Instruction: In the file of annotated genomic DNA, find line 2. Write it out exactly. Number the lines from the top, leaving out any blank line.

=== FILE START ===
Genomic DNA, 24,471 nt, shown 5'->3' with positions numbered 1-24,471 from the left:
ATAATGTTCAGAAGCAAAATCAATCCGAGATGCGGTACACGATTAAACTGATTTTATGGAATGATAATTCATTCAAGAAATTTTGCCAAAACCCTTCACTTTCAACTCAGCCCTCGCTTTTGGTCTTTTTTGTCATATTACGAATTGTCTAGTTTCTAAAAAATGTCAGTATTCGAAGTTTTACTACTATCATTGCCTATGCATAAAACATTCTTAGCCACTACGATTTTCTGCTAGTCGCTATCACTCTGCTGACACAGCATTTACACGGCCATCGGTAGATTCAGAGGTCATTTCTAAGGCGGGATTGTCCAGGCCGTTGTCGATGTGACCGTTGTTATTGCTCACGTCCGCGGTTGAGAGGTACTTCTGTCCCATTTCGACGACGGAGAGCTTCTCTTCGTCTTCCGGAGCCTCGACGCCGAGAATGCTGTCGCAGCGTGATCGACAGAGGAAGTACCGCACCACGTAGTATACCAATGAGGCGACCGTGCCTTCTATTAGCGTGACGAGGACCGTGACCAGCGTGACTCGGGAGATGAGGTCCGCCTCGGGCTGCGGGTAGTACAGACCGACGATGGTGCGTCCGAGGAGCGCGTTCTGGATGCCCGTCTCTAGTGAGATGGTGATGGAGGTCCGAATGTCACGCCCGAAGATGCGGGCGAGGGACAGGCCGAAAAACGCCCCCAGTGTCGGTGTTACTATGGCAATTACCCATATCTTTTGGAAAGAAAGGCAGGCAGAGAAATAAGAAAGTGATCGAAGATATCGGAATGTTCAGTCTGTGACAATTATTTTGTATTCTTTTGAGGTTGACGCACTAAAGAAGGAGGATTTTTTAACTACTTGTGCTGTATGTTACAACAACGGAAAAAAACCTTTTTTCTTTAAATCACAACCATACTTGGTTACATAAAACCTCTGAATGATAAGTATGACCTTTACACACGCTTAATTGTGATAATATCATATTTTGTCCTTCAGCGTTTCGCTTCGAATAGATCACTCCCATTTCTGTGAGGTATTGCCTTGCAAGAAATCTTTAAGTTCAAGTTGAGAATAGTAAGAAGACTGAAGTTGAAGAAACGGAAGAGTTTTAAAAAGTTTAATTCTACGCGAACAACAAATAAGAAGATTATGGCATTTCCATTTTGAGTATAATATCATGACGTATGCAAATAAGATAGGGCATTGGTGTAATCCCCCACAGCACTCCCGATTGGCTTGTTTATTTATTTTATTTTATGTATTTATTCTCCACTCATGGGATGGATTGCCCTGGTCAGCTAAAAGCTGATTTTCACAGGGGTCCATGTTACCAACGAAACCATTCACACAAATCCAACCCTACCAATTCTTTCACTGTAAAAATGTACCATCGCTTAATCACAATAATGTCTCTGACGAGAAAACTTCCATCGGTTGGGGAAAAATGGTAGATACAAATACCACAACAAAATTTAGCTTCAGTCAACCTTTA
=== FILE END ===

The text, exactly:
ATAATGTTCAGAAGCAAAATCAATCCGAGATGCGGTACACGATTAAACTGATTTTATGGAATGATAATTCATTCAAGAAATTTTGCCAAAACCCTTCACTTTCAACTCAGCCCTCGCTTTTGGTCTTTTTTGTCATATTACGAATTGTCTAGTTTCTAAAAAATGTCAGTATTCGAAGTTTTACTACTATCATTGCCTATGCATAAAACATTCTTAGCCACTACGATTTTCTGCTAGTCGCTATCACTCTGCTGACACAGCATTTACACGGCCATCGGTAGATTCAGAGGTCATTTCTAAGGCGGGATTGTCCAGGCCGTTGTCGATGTGACCGTTGTTATTGCTCACGTCCGCGGTTGAGAGGTACTTCTGTCCCATTTCGACGACGGAGAGCTTCTCTTCGTCTTCCGGAGCCTCGACGCCGAGAATGCTGTCGCAGCGTGATCGACAGAGGAAGTACCGCACCACGTAGTATACCAATGAGGCGACCGTGCCTTCTATTAGCGTGACGAGGACCGTGACCAGCGTGACTCGGGAGATGAGGTCCGCCTCGGGCTGCGGGTAGTACAGACCGACGATGGTGCGTCCGAGGAGCGCGTTCTGGATGCCCGTCTCTAGTGAGATGGTGATGGAGGTCCGAATGTCACGCCCGAAGATGCGGGCGAGGGACAGGCCGAAAAACGCCCCCAGTGTCGGTGTTACTATGGCAATTACCCATATCTTTTGGAAAGAAAGGCAGGCAGAGAAATAAGAAAGTGATCGAAGATATCGGAATGTTCAGTCTGTGACAATTATTTTGTATTCTTTTGAGGTTGACGCACTAAAGAAGGAGGATTTTTTAACTACTTGTGCTGTATGTTACAACAACGGAAAAAAACCTTTTTTCTTTAAATCACAACCATACTTGGTTACATAAAACCTCTGAATGATAAGTATGACCTTTACACACGCTTAATTGTGATAATATCATATTTTGTCCTTCAGCGTTTCGCTTCGAATAGATCACTCCCATTTCTGTGAGGTATTGCCTTGCAAGAAATCTTTAAGTTCAAGTTGAGAATAGTAAGAAGACTGAAGTTGAAGAAACGGAAGAGTTTTAAAAAGTTTAATTCTACGCGAACAACAAATAAGAAGATTATGGCATTTCCATTTTGAGTATAATATCATGACGTATGCAAATAAGATAGGGCATTGGTGTAATCCCCCACAGCACTCCCGATTGGCTTGTTTATTTATTTTATTTTATGTATTTATTCTCCACTCATGGGATGGATTGCCCTGGTCAGCTAAAAGCTGATTTTCACAGGGGTCCATGTTACCAACGAAACCATTCACACAAATCCAACCCTACCAATTCTTTCACTGTAAAAATGTACCATCGCTTAATCACAATAATGTCTCTGACGAGAAAACTTCCATCGGTTGGGGAAAAATGGTAGATACAAATACCACAACAAAATTTAGCTTCAGTCAACCTTTA